Friday, November 11, 2016

History & Archaeological Evidence:Imazighn

 Despite the fact that numerous studies began Berber history from the recent Capsian culture (9000-6000 BC.), there are several studies and fossils (from Casablanca, Cyrenaica, Rabat and Ternifine) documenting the existence of the Berbers in North Africa for at least one million years, when the first wave of early modern humans began to leave Africa, presumably arriving from East Africa to explore the world (cf. Gabriel Camps 1974). Moreover, the Lower Pleistocene sites of Ain Hanech (Algeria) and Casablanca (Morocco) have provided some of the earliest evidence for human behaviour, which, arriving at a time when most archaeologists believed no human artifacts older than the Pleistocene can be found, can only confirm that tool-making humans had lived in North Africa in the Pliocene. Rüdiger and Gabriele Lutz (1955) recall the cultures of Fezzan to have evolved over the past hundreds of thousands of years and vanished under adverse conditions. “Stone tools of bygone eras are lying about in millions, from the relics of early and late Acheulian (up to 500.000 years), Levalloisian (100.000 years) and Mousterian (50.000 years) to Aterian (40.000-20.000 years).” 
More recently, there sprung, flourished, and vanished several other cultures across North Africa, many of which are still awaiting study: Libyan Pre-Aurignacian culture (85,000 BC); the Libyan Dabba culture (40,000 BC); the Iberomaurusian culture (22,000 BC; common to both Iberians and Berbers); the Eastern Oranian culture (15,000-9,000 BC); and the Mesolithic (Epipaleolithic) culture of Murzuk in southern Libya (10.000-6.000 BC). The Garamantian civilisation was also one of the later cultures involved in the Sahara's cultural proliferation of civilisations. Libya's prehistoric art heritage and other obscured venues provide a rich research environment for future Berber students and Berberists to explore, once freedom sinks in.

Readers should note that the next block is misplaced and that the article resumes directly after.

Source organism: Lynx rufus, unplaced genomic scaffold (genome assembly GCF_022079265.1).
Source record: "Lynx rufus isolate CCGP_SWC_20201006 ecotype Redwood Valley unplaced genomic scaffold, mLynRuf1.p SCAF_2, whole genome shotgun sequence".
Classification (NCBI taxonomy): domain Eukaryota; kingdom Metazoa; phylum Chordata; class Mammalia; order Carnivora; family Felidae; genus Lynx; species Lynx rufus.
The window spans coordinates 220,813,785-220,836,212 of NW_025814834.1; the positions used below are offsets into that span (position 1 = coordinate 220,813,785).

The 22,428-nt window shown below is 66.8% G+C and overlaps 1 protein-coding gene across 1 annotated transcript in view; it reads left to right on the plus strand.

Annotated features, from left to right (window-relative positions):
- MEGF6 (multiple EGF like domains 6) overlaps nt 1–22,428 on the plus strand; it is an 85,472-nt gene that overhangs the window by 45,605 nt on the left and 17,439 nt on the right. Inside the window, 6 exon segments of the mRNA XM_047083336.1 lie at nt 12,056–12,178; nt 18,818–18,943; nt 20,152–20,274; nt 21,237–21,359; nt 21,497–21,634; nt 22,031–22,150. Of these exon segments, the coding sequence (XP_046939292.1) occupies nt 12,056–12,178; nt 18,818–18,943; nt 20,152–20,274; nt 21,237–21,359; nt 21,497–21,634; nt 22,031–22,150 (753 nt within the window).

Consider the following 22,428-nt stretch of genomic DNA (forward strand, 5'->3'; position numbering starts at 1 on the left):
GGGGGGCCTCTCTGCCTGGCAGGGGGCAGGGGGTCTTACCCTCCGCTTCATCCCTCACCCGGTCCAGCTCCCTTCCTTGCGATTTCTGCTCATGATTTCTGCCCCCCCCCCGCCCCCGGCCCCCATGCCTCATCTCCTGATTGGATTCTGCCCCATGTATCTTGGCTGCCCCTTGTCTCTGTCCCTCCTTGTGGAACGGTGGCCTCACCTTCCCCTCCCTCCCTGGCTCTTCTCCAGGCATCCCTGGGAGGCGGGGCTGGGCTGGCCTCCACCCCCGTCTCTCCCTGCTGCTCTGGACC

The Haua Fteah Cave in Cyrenaica, Libya, was documented by McBurney and others to preserve a continuous history in Libya from 100,000 BC to the present - one continuous line of living entities in one single cave - the largest cave in the Mediterranean basin and one of the largest in the (visible) world. Does anyone, at all, realise what this means? Did any one, at all, take any notice of this? Libya's previous rulers showed no serious interest in its deepest history, but let us hope the new ones can see the light that made them who they are -- that made them see in bitch-black darkness. Like the martyr Sifaw had said: it will be "papered" one day.
  Berber Nesmenser; Zuwarah, Libya. 
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